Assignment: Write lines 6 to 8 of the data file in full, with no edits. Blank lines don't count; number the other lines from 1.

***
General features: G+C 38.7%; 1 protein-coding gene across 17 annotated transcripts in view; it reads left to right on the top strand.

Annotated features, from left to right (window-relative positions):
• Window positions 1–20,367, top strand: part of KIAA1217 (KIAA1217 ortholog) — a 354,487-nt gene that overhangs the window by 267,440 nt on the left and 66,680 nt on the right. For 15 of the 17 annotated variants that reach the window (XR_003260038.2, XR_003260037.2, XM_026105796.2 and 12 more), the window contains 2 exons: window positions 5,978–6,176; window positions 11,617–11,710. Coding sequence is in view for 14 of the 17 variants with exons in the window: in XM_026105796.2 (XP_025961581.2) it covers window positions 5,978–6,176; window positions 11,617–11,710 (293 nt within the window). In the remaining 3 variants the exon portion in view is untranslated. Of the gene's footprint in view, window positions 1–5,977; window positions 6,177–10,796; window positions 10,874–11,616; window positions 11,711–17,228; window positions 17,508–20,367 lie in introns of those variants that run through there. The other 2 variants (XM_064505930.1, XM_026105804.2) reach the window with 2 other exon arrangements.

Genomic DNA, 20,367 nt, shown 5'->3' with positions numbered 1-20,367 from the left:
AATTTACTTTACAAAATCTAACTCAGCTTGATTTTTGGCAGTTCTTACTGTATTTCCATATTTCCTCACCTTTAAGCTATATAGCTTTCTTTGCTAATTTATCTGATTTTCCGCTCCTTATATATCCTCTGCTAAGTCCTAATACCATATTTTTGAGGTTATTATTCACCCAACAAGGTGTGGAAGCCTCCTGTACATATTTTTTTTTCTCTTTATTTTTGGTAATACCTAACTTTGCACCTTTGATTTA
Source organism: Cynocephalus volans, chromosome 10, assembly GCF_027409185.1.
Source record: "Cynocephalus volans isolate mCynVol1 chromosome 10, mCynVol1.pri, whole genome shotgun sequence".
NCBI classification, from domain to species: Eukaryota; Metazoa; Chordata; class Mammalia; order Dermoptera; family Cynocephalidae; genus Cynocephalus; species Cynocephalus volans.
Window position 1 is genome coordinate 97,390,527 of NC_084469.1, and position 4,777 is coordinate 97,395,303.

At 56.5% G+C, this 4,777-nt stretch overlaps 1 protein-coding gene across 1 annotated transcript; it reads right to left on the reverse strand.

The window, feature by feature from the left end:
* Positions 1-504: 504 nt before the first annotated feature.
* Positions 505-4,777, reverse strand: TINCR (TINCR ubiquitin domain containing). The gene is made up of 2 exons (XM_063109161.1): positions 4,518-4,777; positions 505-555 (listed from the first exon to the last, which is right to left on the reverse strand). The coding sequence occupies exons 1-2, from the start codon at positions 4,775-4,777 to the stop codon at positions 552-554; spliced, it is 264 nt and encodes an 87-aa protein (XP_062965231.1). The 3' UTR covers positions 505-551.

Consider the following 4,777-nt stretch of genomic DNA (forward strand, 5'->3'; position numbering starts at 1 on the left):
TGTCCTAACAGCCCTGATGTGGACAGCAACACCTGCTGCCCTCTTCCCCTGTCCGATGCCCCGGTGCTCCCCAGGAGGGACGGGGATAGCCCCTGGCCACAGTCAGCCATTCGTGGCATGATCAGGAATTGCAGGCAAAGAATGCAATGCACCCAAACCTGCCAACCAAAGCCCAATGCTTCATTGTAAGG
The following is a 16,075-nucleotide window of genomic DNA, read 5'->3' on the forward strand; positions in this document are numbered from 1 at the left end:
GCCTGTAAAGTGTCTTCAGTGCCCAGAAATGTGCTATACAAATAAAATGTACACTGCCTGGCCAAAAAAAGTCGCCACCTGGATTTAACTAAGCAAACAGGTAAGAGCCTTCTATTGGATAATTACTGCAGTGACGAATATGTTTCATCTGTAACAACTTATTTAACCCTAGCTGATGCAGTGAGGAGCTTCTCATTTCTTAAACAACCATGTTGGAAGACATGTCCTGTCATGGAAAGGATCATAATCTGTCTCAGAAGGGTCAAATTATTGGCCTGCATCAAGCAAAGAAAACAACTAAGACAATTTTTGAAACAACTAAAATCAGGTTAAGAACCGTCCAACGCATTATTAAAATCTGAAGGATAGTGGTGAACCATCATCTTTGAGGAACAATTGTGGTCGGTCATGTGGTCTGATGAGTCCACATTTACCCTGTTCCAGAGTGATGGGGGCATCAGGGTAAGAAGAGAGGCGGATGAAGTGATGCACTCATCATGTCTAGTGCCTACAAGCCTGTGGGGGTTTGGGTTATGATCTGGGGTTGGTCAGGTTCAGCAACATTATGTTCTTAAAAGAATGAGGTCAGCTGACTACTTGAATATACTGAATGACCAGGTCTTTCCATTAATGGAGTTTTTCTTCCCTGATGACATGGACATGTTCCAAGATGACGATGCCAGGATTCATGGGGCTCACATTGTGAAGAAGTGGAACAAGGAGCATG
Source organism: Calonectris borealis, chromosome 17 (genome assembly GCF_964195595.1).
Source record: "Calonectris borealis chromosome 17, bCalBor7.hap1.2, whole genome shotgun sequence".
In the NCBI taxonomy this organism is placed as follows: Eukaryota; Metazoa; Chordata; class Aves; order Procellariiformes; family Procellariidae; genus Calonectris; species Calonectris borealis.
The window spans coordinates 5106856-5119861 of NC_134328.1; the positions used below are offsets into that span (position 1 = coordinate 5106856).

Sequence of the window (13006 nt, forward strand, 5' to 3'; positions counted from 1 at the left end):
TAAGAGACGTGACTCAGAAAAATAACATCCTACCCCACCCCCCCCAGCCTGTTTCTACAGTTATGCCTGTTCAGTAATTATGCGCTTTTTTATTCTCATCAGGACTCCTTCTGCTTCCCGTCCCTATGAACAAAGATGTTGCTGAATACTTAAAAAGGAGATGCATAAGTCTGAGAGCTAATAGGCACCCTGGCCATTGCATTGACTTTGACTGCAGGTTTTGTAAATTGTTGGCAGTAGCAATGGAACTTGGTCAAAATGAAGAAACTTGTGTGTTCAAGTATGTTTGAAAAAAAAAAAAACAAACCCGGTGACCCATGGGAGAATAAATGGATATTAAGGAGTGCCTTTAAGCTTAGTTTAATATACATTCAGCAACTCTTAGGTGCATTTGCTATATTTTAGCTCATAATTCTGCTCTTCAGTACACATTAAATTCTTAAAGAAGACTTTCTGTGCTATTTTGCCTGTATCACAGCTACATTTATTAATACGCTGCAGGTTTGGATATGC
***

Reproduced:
Source organism: Cynocephalus volans, chromosome 10, assembly GCF_027409185.1.
Source record: "Cynocephalus volans isolate mCynVol1 chromosome 10, mCynVol1.pri, whole genome shotgun sequence".
NCBI classification, from domain to species: Eukaryota; Metazoa; Chordata; class Mammalia; order Dermoptera; family Cynocephalidae; genus Cynocephalus; species Cynocephalus volans.